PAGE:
My name is Zachary Taylor, MSN, CMSRN, PHN, and I am honored to have been awarded the first Charles Hamlin Scholarship. I received my undergraduate education at the University of Minnesota Twin Cities, studying studio arts. Later, I decided to pursue a nursing career and obtained a Master of Science in Nursing at Saint Catherine University (Saint Paul, Minnesota). I am currently pursuing a Doctor of Nursing Practice (DNP) degree at the University of Minnesota Twin Cities, preparing for an advanced practice role as an Adult-Gerontological Clinical Nurse Specialist (AG-CNS). I have been a registered nurse at M Health Fairview’s University of Minnesota Medical Center for five years and obtained medical-surgical certification after two years of employment.
I was initially drawn to nursing by the desire to support individuals, families, and communities in their journey toward healing. Since then, I have been most inspired by empowering clients to take control of their health, addressing health disparities, supporting other nurses in their practice, and quality improvement at the system practice level to improve health outcomes. The AG-CNS DNP role was a natural way for me to advance, as it directs advanced practice competencies toward wide-ranging impacts at the individual client, nursing, and system/organizational levels. In my medical-surgical bedside role, I have led several evidence-based quality improvement efforts, such as fall reduction campaigns and an ongoing nursing mentorship program to increase staff satisfaction and reduce turnover within the first year. In my role as a student, I am engaged in several exciting projects. I am currently working as a student research assistant in a community-based participatory research project which partners with Twin Cities African American communities to reduce the risk of stroke. Diabetes is a major health challenge in the United States with greater prevalence among minority groups. Diabetes is also an important risk factor for stroke. My DNP project (nested within this larger study) is a quality improvement project focused on community-centered diabetes prevention education, aiming to increase the overall relevance and impact of diabetes prevention education through community partnership and engagement. Community engagement work has been one of the most exciting and rewarding aspects of my DNP program, and I plan to continue partnering with communities far into the future.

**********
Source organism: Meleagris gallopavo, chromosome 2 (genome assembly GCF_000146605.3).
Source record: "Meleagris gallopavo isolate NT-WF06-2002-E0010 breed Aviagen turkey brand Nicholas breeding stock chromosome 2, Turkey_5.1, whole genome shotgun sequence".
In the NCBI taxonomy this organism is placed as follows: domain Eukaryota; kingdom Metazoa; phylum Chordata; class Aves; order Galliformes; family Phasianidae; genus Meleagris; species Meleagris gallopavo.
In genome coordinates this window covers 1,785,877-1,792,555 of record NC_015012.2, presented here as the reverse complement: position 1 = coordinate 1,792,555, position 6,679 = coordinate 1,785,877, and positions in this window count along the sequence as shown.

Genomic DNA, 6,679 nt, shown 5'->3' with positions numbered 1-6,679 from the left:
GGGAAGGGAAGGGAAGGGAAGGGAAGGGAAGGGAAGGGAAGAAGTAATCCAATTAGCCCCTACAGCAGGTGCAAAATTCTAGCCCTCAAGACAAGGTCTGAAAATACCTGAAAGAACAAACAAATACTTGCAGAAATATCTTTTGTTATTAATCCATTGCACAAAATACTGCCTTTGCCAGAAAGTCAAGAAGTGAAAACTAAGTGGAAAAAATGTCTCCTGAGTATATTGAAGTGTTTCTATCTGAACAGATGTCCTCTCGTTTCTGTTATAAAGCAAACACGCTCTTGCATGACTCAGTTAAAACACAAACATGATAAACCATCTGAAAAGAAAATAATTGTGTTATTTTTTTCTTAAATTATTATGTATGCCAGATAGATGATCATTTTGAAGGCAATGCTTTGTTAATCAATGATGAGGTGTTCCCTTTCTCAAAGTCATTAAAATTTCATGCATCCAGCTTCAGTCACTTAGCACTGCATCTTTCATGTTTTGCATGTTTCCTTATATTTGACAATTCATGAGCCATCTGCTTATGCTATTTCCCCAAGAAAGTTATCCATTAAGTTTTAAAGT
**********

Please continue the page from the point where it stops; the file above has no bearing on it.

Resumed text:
My current degree program prepares me for nursing leadership through advanced practice competencies and a systems-oriented approach to health and wellness. Furthermore, the program has given me a robust opportunity to participate in unique community-based research. As a DNP-prepared AG-CNS, I will be able to enhance health outcomes at the patient, nurse and systems levels. In the future, I aim to specialize in diabetes prevention and management, continue to partner with individuals, communities, and underrepresented groups in pursuit of optimal health and wellness, support nurses in their own career pathways, and influence system policy and practice to encourage the best possible outcomes for all people.
NEF’s only purpose is to provide nursing scholarship assistance to make graduate level nursing education possible. NEF is the largest, single, private, professionally endorsed source of funds for advanced nursing study with over one hundred years of service to and for professional nursing.
NEF’s Board of Directors is comprised of leaders from nursing, education, technology, and business communities. Members donate their time and talent to the advancement of the nursing profession. NEF operates with exceptionally low overhead. NEF employs only one individual who serves in several capacities. NEF is a non-profit organization with 501(c) status; thus, your contributions are fully tax-deductible.